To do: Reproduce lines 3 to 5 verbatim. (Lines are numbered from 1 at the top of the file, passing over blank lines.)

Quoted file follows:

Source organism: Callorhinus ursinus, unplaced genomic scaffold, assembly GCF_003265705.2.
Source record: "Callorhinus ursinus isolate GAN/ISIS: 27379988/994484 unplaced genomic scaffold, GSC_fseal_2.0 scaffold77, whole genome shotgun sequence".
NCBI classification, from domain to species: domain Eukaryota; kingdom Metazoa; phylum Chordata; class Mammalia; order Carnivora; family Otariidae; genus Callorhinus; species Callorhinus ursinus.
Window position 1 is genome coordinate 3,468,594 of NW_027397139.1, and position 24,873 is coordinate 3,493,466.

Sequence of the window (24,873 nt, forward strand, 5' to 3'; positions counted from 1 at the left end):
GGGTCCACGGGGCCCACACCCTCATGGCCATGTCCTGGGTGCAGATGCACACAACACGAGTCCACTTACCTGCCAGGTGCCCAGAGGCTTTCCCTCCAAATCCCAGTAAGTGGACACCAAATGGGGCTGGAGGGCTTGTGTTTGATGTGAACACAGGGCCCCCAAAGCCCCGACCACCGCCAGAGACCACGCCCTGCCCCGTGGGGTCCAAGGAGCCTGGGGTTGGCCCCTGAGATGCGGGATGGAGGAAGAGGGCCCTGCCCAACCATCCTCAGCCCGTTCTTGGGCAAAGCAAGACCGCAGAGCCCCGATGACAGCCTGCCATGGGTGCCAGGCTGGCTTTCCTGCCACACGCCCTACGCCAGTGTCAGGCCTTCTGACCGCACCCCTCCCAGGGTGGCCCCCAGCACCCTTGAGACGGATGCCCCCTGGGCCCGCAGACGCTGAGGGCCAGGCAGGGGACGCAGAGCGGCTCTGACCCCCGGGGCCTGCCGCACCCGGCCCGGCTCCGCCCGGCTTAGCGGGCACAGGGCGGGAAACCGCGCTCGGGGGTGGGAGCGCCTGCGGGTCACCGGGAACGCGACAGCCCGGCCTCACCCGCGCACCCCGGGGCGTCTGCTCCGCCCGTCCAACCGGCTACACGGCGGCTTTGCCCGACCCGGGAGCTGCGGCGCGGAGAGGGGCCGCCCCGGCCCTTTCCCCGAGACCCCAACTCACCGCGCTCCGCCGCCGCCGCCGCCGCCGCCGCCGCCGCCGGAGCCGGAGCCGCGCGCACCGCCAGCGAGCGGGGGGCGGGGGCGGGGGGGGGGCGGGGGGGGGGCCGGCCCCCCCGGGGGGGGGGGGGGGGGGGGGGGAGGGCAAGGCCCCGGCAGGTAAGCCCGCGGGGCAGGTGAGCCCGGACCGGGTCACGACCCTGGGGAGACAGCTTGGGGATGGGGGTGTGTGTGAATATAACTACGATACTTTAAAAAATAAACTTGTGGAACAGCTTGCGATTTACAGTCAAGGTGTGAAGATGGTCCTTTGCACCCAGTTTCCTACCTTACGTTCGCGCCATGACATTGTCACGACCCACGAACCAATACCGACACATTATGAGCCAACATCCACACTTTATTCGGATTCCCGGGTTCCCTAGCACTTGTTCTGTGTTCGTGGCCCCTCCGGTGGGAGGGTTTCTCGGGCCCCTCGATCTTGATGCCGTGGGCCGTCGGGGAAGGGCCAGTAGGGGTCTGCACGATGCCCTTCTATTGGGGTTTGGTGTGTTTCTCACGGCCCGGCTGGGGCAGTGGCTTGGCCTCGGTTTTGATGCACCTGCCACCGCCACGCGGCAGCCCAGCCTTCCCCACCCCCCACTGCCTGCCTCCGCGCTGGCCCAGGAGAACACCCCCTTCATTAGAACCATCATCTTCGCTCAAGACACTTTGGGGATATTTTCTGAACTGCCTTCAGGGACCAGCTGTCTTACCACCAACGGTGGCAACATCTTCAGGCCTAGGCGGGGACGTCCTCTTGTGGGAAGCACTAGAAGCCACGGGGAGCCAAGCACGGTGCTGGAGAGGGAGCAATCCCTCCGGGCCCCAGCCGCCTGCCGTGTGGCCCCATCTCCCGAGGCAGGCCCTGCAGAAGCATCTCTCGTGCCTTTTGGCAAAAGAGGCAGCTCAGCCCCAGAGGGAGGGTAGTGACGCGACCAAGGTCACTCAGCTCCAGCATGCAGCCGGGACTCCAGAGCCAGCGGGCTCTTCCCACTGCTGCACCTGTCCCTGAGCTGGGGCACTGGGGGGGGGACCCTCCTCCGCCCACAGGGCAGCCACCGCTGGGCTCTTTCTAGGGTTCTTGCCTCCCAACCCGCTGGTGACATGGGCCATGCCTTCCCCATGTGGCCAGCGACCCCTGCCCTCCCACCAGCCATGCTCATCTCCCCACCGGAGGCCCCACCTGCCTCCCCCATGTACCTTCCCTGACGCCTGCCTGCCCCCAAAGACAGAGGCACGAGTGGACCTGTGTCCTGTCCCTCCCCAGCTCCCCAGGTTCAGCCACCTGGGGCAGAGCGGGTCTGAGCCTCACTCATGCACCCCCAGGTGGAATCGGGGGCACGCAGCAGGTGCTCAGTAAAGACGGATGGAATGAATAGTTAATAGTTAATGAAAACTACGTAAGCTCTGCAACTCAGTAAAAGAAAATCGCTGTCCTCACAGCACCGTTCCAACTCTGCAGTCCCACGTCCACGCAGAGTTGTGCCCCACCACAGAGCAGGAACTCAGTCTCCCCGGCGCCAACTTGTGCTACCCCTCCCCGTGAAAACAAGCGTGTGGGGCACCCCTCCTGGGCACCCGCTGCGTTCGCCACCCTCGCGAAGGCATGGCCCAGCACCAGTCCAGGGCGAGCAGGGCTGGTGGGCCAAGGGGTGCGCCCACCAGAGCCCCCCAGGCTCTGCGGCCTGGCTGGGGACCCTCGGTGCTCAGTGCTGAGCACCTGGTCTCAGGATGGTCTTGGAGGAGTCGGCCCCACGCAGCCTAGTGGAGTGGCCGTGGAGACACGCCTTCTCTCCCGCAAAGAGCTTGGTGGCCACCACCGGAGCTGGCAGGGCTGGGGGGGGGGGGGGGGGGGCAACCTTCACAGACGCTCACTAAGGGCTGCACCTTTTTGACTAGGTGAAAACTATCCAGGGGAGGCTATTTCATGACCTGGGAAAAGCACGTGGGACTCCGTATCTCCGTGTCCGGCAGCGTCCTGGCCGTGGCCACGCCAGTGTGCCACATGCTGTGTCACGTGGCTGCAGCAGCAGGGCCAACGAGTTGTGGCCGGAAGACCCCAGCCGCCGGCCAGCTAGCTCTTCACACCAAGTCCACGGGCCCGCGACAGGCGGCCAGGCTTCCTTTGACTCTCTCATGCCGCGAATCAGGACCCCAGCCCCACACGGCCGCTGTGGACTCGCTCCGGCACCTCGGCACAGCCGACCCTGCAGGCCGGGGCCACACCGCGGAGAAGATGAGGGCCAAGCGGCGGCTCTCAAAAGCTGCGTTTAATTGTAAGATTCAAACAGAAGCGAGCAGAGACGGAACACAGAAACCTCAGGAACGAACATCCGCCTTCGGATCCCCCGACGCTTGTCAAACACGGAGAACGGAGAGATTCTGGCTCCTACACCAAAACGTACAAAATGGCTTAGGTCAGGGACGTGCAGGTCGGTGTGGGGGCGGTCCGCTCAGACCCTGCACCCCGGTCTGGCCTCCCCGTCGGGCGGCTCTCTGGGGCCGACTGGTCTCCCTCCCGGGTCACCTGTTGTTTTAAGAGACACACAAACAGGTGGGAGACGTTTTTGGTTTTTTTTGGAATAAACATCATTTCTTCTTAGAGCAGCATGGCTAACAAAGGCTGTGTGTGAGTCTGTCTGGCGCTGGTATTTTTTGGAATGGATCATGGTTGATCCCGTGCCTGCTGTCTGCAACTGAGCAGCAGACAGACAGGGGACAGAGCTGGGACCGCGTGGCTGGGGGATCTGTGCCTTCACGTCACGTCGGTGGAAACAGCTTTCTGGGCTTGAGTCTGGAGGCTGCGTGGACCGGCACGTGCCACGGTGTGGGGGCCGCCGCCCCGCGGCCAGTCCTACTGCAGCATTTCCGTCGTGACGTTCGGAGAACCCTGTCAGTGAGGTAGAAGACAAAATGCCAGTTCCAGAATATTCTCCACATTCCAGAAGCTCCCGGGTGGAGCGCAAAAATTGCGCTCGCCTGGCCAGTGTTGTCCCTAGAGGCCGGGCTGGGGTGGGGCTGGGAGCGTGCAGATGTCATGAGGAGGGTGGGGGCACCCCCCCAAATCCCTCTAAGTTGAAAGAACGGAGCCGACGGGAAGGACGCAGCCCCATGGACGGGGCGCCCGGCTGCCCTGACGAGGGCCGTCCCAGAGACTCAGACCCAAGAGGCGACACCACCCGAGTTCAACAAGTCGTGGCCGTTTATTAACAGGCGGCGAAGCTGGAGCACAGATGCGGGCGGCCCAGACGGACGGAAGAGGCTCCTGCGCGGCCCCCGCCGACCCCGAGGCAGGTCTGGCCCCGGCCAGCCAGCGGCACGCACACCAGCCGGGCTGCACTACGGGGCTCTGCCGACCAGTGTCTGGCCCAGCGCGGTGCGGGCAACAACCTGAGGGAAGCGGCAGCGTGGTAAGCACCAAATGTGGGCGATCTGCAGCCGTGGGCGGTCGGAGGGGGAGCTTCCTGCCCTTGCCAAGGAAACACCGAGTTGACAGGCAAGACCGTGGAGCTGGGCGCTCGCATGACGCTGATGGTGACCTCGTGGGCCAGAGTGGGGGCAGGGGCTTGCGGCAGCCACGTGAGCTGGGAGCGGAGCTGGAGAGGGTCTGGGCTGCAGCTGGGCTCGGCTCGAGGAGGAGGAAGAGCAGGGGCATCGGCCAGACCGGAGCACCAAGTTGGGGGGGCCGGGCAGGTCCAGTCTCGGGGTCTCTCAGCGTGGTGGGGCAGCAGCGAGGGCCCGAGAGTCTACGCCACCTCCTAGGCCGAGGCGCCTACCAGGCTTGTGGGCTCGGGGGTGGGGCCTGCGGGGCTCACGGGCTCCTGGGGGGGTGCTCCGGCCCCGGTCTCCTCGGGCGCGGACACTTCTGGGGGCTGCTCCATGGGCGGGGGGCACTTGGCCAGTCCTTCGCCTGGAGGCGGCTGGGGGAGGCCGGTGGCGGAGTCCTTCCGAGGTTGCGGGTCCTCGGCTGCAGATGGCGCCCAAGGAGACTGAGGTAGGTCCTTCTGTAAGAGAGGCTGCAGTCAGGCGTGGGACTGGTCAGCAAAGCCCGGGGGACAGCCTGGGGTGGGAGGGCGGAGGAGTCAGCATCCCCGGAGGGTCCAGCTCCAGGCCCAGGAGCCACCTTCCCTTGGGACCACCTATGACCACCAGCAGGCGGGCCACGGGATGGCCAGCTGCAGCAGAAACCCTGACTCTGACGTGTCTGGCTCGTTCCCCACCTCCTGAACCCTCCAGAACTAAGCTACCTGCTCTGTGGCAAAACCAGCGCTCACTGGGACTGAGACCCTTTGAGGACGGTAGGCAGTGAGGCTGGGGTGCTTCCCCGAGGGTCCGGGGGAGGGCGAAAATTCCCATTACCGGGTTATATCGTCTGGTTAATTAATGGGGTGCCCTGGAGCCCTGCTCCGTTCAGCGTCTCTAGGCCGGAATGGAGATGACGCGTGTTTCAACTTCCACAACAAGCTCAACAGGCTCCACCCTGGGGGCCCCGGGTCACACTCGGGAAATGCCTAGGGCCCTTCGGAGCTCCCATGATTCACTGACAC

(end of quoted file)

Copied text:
NCBI classification, from domain to species: domain Eukaryota; kingdom Metazoa; phylum Chordata; class Mammalia; order Carnivora; family Otariidae; genus Callorhinus; species Callorhinus ursinus.
Window position 1 is genome coordinate 3,468,594 of NW_027397139.1, and position 24,873 is coordinate 3,493,466.

Sequence of the window (24,873 nt, forward strand, 5' to 3'; positions counted from 1 at the left end):